A créche in the central business district of Ekurhuleni was found sharing ablution facilities with alleged drug dealers, Kempton Express reports..
One person in his 30s was arrested for drug possession, and various popular drinking spots were served with notices during the mayor’s Siyaqhuba Operation.
Siyaqhuba, which kicked off on February 13 and will continue until Friday, February 24, is a rapid service delivery programme and important assessment mechanism for Ekurhuleni, as the city strives towards integrating all towns.
“We need to deal with the basics, but more importantly reclaim our cities in order to ensure that development happens,” said Ekurhuleni Mayor Mzwandile Masina.
“The increase of drug and human trafficking is a serious concern for the city, as it compromises security, vulnerable communities and business,” the mayor said.
The Siyaqhuba programme involves putting senior officials on the ground with the mayor in order to strengthen accountability.
So far brothels, human trafficking, drugs and illegal occupation of buildings are some of the activities discovered during the operation.
On Thursday last week, the Siyaqhuba project reached Kempton Road. Officials and police targeted illegal advertising, illegal shebeens/taverns, places of residence that were illegally connected to electricity and places that were being rented out to people but did not adhere to city planning bylaws.
Officials from various departments, including city planning, environmental health, energy as well as water and sanitation, joined MMC for community safety Vivian Chauke and MMC for finance and economic development Doctor Xhakaza as the road was cleaned up.
The police department and EMPD’s K9 Unit were also present.
One of the discoveries made was a créche that shares toilets with alleged drug dealers.
According to mayoral spokesperson Gugu Ndima the créche is operating in the same space as other businesses, such as a hair salon and hawkers, where drugs were discovered.
The owner of the créche was also served with a notice by department officials because she did not have the necessary certificates to run the facility.
“Firstly, the créche did not have approval from the department of social development to be operating because such a facility would need to be registered as an ECD [early childhood development] centre,” Ndima confirmed.
“Also, the premises of the créche are not conducive for young children to learn because it is operating amid other facilities such as a church, salon and car wash.”
One of the businesses where drugs were discovered was God is Good Car Wash. Drugs were found stacked in ceilings. The premises were also illegally occupied and had illegal electricity connections.
A group of women, believed to be victims of a possible human trafficking syndicate, were also found in one of the houses on Kempton Road. According to Ndima, some of the women are from Mpumalanga and were brought to Kempton after being promised work.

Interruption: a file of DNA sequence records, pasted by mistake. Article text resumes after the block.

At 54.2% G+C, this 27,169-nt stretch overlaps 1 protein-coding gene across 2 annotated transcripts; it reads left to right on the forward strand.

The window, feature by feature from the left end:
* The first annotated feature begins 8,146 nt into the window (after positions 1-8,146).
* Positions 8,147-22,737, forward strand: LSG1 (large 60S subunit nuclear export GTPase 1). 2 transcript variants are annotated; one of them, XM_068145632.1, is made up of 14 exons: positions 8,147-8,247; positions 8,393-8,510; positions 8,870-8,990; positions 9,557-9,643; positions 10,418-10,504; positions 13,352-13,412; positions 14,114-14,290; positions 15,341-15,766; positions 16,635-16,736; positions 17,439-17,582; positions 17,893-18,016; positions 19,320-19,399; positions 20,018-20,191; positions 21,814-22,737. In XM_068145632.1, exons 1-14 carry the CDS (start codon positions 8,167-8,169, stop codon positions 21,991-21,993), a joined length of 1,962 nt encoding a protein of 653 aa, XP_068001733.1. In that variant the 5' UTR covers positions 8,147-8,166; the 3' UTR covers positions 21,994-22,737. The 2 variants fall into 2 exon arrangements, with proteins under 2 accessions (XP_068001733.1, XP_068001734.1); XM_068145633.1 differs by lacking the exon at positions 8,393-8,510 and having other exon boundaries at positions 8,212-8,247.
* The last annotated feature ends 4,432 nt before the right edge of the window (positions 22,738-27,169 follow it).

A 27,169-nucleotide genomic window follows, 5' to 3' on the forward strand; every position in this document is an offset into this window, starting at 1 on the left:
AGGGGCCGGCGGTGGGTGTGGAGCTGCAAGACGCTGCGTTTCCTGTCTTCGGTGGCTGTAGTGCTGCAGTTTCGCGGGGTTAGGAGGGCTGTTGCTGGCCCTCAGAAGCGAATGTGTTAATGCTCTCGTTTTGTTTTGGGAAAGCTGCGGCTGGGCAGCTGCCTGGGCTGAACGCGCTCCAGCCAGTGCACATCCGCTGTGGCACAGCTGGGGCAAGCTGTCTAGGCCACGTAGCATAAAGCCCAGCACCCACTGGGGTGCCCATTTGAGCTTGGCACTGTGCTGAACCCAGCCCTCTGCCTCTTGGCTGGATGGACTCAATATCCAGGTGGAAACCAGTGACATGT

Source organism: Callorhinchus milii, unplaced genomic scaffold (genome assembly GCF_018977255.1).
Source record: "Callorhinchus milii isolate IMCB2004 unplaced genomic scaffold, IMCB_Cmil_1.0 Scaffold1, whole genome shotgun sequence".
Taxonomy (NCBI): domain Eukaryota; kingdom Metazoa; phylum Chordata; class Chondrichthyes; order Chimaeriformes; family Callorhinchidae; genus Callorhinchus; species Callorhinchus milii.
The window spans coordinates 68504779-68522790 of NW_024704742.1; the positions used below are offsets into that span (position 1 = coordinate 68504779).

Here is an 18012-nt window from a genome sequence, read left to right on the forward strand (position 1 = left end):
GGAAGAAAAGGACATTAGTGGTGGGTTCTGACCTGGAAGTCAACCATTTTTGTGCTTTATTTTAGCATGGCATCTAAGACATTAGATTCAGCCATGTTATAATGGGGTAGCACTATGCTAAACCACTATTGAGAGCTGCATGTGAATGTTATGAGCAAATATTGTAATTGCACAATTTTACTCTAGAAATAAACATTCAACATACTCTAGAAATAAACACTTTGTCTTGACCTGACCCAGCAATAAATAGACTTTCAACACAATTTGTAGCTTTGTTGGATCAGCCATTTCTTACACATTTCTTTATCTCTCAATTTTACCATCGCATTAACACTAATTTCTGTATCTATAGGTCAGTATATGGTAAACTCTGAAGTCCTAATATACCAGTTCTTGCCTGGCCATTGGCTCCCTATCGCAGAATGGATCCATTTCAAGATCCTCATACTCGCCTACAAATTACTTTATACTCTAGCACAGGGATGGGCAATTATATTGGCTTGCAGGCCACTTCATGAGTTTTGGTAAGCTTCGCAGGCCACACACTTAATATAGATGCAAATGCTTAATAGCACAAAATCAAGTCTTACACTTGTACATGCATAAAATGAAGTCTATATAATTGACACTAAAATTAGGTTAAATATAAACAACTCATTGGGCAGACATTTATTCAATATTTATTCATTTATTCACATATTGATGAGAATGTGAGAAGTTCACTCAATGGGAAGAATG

During the operation the electricity department cut the power to some places of residence which were not legally connected.
A number of properties were found to be containing illegally rented rooms, as they did not comply with certain bylaws, such as the number of rooms allowed on a single property.
One of the houses on Kempton Road that had been converted into shared accommodation contained more than 12 rooms inside, and several shacks and rooms outside. This same house was also illegally connected to electricity, which was cut off, and in one of the rooms about 18 prepaid meters were found mounted on a wall.
Most of the property owners were not present.
Kempton police spokesperson Captain Jethro Mtshali said: “An investigation will be launched by the relevant department to track down the owners and serve them with the notices.”
Illegal advertising was removed from street poles around the city.
Ward councillor and MMC for community safety Jaco Terblanche said he was very excited about the operation. However, he wondered whether changes implemented by the programme would be permanent.
“This is an important programme which will fast-track the process of changing the lives of people, for example, by demolishing rooms which are not in a suitable condition for human beings,” Terblanche said.
“However, it is not enough to just issue notices to businesses contravening the law. We need to start closing them. We need to obtain court orders to demolish illegal buildings and shut down illegal liquor outlets.”
Terblanche added the fact that people lived in these kinds of conditions showed there was an urgent need for social housing in Kempton, which must be made a high priority for the metro.
“Other than that, I am positive that this programme is a step in the right direction for Kempton.”
– Caxton News Service